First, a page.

Professor of psychology Jonathan Rottenberg has hypothesized that this resistance mechanism is also what compels depressed people to stay in bed – hiding under the covers, retreating into sleep or alcohol or drugs (pick your poison) – is just a way to deal with one’s inability to disengage from efforts that are failing. He writes:

So this alternative theory turns the standard explanation on its head. Depressed people don’t end up lying in bed because they are undercommitted to goals. They end up lying in bed because they areovercommitted to goals that are failing badly. The idea that depressed people cannot disengage efforts from failure is a relatively new theory. It has not been much tested in research studies. However, the idea is well worth exploring. It fits well clinically with the kinds of situations that often precipitate serious depression — the battered wife who cannot bring herself to leave her troubled marriage, the seriously injured athlete who cannot bring himself to retire, the laid off employee who cannot bring herself to abandon her chosen career despite a lack of positions in her line of work. Seeing these depressions in terms of unreachable goals may be useful clinically, and may help us better understand how ordinary low moods can escalate into incapacitating bouts of depression.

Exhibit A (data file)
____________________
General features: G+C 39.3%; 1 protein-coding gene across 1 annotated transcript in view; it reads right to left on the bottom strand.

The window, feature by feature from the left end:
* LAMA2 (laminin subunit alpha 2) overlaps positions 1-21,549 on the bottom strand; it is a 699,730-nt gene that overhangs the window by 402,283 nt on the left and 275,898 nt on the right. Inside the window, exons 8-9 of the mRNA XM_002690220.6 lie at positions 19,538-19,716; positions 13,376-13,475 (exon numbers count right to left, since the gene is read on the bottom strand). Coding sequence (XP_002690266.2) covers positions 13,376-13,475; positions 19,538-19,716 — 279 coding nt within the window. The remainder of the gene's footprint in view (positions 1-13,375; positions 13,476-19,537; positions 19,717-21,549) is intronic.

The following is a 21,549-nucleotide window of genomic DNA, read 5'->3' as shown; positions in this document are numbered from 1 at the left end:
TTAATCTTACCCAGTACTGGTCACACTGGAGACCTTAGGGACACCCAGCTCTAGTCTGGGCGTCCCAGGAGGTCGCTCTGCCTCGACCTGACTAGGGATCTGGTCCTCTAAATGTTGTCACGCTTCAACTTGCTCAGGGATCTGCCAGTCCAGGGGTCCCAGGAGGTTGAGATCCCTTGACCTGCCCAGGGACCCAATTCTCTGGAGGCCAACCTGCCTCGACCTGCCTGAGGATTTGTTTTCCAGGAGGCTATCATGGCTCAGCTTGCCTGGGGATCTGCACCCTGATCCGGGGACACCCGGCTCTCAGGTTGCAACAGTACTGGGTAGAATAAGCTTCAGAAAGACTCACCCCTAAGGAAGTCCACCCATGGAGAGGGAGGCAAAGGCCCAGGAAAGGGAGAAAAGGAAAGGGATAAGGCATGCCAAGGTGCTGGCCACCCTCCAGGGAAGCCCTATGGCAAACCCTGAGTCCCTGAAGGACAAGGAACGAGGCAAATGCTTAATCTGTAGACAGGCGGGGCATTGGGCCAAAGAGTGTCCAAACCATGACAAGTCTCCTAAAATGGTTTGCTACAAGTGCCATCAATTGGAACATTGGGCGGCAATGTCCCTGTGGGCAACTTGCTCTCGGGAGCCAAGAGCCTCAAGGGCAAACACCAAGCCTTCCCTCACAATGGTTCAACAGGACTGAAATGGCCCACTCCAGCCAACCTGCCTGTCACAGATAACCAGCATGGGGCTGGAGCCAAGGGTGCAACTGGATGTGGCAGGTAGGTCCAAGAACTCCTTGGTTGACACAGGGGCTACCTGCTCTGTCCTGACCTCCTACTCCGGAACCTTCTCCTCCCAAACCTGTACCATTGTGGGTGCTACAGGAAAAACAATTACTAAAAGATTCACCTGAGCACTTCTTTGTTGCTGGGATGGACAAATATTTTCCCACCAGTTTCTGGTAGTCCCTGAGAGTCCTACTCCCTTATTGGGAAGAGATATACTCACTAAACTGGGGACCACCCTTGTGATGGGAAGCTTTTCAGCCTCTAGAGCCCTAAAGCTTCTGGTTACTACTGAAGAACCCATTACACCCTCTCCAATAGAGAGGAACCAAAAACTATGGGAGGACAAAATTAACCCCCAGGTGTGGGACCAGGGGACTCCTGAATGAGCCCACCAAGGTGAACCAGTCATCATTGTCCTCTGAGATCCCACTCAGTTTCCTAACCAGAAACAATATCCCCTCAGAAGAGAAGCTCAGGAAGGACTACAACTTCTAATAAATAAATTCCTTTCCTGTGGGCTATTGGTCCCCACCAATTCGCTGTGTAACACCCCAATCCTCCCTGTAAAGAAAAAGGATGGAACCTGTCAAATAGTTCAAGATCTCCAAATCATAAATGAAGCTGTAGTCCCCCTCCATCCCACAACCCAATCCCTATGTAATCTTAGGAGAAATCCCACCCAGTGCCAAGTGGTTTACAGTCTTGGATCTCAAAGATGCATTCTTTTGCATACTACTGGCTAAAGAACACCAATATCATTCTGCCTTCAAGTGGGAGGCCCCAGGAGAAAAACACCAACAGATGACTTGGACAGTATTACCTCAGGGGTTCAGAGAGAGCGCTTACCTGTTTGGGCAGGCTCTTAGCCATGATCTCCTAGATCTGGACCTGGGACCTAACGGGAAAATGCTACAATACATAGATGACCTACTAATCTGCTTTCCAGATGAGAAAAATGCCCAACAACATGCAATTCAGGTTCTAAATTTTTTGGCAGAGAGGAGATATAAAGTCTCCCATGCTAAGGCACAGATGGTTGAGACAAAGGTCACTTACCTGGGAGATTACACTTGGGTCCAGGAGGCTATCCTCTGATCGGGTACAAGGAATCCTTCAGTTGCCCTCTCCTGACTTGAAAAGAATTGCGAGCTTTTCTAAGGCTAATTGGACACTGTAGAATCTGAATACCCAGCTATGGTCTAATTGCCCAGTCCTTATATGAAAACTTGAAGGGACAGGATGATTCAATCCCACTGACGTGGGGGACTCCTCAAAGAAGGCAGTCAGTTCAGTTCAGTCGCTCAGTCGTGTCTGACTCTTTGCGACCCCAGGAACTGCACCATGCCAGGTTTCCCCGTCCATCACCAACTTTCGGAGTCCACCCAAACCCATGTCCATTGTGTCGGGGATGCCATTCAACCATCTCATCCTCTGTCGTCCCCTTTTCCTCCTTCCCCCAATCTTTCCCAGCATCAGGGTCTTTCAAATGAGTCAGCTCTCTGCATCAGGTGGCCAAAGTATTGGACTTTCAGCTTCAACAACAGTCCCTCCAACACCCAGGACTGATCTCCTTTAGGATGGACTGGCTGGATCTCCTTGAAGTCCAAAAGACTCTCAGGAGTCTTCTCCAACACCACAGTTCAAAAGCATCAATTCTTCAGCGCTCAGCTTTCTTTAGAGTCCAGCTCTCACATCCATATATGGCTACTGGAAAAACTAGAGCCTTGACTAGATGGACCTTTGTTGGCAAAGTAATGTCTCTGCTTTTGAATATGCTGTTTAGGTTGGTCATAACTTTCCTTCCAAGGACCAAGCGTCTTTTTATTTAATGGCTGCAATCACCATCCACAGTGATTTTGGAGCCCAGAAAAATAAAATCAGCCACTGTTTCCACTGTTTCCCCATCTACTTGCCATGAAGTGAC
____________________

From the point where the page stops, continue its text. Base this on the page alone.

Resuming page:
To be innovative, we have to learn how to detach from failure quickly and move on with the next stage of our ideas with enthusiasm. If Rottenberg’s new hypothesis has merit, to escape depression we have to learn how to detach from failure quickly and move on to our next goals or the next phases of our lives – with enthusiasm.

Can a futuristic mental health intervention increase our personal innovative potential?

My hunch is yes. There are always other fish in the sea.